If I hit a shoulder with a 400 grain arrow at 285fps there's a chance it might not penetrate, this causes the animal to suffer and more importantly my freezer to remain empty. If I shoot that elk in the same spot with a 580 grain arrow and 100 ft lbs of KE there's a much better chance it's blowing through and I'm successful. FWIW I drive a non-lifted pickup truck (bone stock), and a Subaru forester that doesn't even have window tinting. 馃槀

Your response to this might be "take a better shot". To which I'd reply again- there's a lot of variables in hunting and my goal is to eliminate as many as possible because there's some that you just can't.
 

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Ver, very, very few people out that much effort into anything, and I respect that.


But for most, as the draw weight increases, there comes a point where the chances of a bad shot does as well. For me, that's where the draw weight needs to stop increasing. Adding weight might be enough to make it a recoverable error. But it also means reduced time you can hold at partial or even full draw before you begin to loose accuracy, creating the situation you are trying to mitigate. So if you are netting more error's, you aren't really eliminating variables. When it comes to risk mitigation, rate of occurrence is as important as the outcome if the risk is realized. So risk mitigations that increase the rate of occurrence are poor mitigation techniques.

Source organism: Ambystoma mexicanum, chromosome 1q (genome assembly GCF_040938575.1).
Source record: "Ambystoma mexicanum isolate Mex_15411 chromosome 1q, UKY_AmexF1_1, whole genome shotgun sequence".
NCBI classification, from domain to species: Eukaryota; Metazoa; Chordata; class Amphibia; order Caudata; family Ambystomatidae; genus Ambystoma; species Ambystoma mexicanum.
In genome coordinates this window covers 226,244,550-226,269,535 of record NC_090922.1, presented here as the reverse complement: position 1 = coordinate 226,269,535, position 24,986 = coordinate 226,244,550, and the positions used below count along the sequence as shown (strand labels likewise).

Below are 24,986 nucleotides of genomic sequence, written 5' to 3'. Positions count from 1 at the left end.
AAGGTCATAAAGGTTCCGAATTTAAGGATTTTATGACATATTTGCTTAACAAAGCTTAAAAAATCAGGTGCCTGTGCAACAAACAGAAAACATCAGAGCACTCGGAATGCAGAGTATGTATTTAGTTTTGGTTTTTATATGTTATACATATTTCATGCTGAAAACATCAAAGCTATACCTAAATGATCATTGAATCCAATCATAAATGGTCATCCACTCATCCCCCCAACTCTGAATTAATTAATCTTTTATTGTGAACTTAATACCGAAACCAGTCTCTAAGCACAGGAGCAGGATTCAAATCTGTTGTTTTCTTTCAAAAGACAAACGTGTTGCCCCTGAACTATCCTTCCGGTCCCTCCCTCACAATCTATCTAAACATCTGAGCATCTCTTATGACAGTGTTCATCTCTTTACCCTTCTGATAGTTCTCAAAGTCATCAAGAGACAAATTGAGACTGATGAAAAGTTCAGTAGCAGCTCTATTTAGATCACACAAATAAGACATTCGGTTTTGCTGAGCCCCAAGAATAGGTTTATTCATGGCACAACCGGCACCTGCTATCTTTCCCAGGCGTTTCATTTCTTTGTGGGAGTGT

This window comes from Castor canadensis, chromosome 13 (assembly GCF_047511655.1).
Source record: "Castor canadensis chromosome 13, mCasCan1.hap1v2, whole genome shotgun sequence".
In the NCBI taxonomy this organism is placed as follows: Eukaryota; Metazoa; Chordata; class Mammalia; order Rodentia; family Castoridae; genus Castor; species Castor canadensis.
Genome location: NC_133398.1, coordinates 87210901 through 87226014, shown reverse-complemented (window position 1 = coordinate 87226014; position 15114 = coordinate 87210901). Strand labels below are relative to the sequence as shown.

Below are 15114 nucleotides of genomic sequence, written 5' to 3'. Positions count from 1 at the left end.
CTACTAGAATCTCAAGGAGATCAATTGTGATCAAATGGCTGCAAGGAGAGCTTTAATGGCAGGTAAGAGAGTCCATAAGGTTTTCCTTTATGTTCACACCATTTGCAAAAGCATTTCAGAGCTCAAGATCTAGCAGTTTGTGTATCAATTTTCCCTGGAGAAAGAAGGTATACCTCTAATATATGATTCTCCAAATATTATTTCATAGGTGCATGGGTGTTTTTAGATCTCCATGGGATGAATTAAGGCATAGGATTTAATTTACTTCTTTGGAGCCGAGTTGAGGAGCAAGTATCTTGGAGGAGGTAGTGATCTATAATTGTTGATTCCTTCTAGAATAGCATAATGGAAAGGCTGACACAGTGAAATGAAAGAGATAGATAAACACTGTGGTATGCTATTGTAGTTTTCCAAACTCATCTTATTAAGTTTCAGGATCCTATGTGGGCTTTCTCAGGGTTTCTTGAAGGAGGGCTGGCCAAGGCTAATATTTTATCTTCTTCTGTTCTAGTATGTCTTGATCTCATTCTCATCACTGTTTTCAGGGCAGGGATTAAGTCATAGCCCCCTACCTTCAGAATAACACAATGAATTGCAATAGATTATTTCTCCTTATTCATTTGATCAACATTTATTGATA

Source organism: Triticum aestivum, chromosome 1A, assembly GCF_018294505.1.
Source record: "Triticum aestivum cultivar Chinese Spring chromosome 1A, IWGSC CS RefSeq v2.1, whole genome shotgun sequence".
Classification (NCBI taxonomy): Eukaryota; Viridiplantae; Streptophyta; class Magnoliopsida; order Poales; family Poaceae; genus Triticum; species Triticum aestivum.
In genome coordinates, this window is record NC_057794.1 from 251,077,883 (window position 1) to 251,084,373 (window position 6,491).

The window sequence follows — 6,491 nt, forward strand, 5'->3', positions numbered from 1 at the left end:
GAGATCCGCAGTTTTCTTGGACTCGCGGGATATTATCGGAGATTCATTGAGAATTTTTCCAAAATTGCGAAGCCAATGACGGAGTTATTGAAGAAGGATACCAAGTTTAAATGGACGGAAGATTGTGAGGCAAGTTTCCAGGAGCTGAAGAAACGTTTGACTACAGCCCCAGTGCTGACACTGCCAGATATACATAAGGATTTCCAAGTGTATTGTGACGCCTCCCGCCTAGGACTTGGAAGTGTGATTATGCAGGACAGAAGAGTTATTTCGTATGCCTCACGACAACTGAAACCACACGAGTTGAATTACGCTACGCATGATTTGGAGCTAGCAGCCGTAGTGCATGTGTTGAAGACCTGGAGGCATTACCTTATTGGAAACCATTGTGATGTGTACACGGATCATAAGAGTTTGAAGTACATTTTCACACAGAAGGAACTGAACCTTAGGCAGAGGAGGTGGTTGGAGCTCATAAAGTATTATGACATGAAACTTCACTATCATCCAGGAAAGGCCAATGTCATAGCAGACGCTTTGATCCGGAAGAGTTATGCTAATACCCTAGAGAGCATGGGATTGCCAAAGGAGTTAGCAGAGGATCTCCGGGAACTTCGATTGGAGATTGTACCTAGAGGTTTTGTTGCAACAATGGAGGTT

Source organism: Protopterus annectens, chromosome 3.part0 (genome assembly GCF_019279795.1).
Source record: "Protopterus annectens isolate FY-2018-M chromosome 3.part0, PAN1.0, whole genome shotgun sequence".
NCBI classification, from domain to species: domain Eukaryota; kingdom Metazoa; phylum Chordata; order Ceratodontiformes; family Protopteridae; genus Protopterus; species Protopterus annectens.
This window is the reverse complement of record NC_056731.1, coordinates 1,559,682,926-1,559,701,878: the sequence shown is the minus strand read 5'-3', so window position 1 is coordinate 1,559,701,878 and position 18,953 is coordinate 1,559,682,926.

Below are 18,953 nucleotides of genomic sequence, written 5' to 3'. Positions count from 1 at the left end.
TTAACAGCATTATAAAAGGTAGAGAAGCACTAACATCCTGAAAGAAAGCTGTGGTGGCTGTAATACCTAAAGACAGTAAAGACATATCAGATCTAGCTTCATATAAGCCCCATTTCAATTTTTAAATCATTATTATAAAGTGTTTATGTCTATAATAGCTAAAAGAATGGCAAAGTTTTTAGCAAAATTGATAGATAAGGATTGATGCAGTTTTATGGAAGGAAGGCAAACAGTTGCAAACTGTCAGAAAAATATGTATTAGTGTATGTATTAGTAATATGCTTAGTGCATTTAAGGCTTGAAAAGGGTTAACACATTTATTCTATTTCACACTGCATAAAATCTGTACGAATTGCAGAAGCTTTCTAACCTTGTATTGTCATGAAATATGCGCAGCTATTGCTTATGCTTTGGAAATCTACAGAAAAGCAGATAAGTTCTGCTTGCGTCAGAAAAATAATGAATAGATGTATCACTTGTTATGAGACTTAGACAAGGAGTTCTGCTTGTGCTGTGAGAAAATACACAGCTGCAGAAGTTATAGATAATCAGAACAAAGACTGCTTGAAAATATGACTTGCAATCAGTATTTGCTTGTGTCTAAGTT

Maybe you can hold your bow at half draw for 15 seconds, or full draw for a couple of minutes without sacrificing accuracy. Most couldn't do that with an 80# bow though.
That's all part of pulling what you can 馃憤 I routinely hold for 2 minutes at full draw and shoot groups at 20. 2 minutes might be arbitrary, I can't imagine having to hold for more than a minute in any situation. Either way there's no discernible difference in my group size from normal shooting. I just started messing with a resistance release but haven't gotten completely comfortable with it yet. I'm sure it will make me better though.

I did a bunch of goofy tests before going from 70 to 80- Holding at full draw for 3+ minutes, drawing while sitting on my butt on the ground, etc. I'm definitely NOT advocating for drawing more than you controllably can. One thing I noticed is I'm more accurate with the holding weight of 80's vs 70's which was surprising. Of course you could also do this with a lower poundage bow with adjustable let off.

The bull I shot in 2021 had me at full draw for nearly a minute from a knee. Control is just as important. I'm always seeking to improve though. In doing so I've watched my success rates/shot opportunities over the last couple years sky rocket.

80% let off at 80lb is only holding 16 pounds. If you can't hold back 16 pounds are you strong enough to carry the elk out? 馃し Not trying to be an ass but I've struggled much more with the pack out then draw weight!